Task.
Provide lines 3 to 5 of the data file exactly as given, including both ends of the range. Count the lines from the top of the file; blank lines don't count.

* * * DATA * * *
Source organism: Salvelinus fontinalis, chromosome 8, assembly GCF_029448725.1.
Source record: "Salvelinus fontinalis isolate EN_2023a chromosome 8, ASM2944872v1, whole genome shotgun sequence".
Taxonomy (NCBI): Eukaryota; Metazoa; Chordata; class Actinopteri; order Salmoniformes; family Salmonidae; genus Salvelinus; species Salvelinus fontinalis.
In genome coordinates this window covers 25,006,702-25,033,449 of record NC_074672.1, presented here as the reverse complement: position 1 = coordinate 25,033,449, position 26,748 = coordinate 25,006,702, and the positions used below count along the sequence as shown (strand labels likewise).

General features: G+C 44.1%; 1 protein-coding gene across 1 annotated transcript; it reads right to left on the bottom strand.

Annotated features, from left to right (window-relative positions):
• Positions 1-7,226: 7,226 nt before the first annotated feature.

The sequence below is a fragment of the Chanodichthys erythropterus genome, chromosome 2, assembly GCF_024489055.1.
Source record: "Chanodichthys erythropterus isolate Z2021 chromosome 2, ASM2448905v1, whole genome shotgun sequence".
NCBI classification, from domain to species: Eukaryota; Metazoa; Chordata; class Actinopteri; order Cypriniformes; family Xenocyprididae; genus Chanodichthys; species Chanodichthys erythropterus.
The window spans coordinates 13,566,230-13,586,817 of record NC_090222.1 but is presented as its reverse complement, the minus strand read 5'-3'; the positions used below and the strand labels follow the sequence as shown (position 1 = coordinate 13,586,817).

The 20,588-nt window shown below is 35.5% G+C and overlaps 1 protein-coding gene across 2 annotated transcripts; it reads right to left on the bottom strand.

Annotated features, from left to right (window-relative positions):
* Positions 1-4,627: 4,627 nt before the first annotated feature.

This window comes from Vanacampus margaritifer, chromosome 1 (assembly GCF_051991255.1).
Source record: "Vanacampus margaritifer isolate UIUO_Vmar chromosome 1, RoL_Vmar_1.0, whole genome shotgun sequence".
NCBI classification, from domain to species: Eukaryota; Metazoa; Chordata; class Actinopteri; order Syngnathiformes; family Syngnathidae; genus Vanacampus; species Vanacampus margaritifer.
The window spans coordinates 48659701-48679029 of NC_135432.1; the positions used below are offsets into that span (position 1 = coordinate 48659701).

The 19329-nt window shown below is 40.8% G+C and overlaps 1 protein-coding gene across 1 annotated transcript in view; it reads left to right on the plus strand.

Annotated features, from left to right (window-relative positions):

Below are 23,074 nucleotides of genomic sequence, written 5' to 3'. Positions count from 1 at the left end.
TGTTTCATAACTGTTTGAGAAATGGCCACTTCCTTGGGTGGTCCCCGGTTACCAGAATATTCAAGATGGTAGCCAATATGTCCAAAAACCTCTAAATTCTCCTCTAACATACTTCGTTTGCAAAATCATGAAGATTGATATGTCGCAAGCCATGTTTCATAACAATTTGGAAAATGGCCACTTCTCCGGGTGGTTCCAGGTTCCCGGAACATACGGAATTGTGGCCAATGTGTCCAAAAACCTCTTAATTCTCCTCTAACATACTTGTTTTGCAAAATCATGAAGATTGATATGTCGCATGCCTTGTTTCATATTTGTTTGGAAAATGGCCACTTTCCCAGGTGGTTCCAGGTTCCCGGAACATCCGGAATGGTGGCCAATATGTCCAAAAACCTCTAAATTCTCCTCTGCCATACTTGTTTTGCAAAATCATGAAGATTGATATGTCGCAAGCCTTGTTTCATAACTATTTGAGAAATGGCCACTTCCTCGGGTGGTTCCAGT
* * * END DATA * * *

Taxonomy (NCBI): Eukaryota; Metazoa; Chordata; class Actinopteri; order Salmoniformes; family Salmonidae; genus Salvelinus; species Salvelinus fontinalis.
In genome coordinates this window covers 25,006,702-25,033,449 of record NC_074672.1, presented here as the reverse complement: position 1 = coordinate 25,033,449, position 26,748 = coordinate 25,006,702, and the positions used below count along the sequence as shown (strand labels likewise).

General features: G+C 44.1%; 1 protein-coding gene across 1 annotated transcript; it reads right to left on the bottom strand.